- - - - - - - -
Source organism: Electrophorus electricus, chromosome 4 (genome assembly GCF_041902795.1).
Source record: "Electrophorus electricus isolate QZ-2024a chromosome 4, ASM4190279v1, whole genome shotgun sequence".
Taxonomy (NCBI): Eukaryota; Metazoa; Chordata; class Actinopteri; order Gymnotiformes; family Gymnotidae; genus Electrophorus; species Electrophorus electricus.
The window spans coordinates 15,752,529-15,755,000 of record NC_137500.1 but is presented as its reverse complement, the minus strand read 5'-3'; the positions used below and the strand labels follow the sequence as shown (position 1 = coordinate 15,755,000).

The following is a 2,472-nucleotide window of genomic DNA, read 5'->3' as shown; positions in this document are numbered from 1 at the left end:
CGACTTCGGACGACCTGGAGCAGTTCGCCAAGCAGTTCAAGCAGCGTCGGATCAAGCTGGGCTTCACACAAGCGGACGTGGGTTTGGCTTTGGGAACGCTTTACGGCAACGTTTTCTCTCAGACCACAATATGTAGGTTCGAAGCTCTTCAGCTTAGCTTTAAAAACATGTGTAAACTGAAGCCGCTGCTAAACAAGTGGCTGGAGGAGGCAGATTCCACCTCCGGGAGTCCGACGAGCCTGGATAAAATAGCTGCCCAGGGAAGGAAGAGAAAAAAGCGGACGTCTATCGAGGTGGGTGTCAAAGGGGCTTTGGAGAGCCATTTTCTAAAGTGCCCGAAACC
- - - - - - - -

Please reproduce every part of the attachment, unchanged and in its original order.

Source organism: Electrophorus electricus, chromosome 4 (genome assembly GCF_041902795.1).
Source record: "Electrophorus electricus isolate QZ-2024a chromosome 4, ASM4190279v1, whole genome shotgun sequence".
Taxonomy (NCBI): Eukaryota; Metazoa; Chordata; class Actinopteri; order Gymnotiformes; family Gymnotidae; genus Electrophorus; species Electrophorus electricus.
The window spans coordinates 15,752,529-15,755,000 of record NC_137500.1 but is presented as its reverse complement, the minus strand read 5'-3'; the positions used below and the strand labels follow the sequence as shown (position 1 = coordinate 15,755,000).

The following is a 2,472-nucleotide window of genomic DNA, read 5'->3' as shown; positions in this document are numbered from 1 at the left end:
CGACTTCGGACGACCTGGAGCAGTTCGCCAAGCAGTTCAAGCAGCGTCGGATCAAGCTGGGCTTCACACAAGCGGACGTGGGTTTGGCTTTGGGAACGCTTTACGGCAACGTTTTCTCTCAGACCACAATATGTAGGTTCGAAGCTCTTCAGCTTAGCTTTAAAAACATGTGTAAACTGAAGCCGCTGCTAAACAAGTGGCTGGAGGAGGCAGATTCCACCTCCGGGAGTCCGACGAGCCTGGATAAAATAGCTGCCCAGGGAAGGAAGAGAAAAAAGCGGACGTCTATCGAGGTGGGTGTCAAAGGGGCTTTGGAGAGCCATTTTCTAAAGTGCCCGAAACC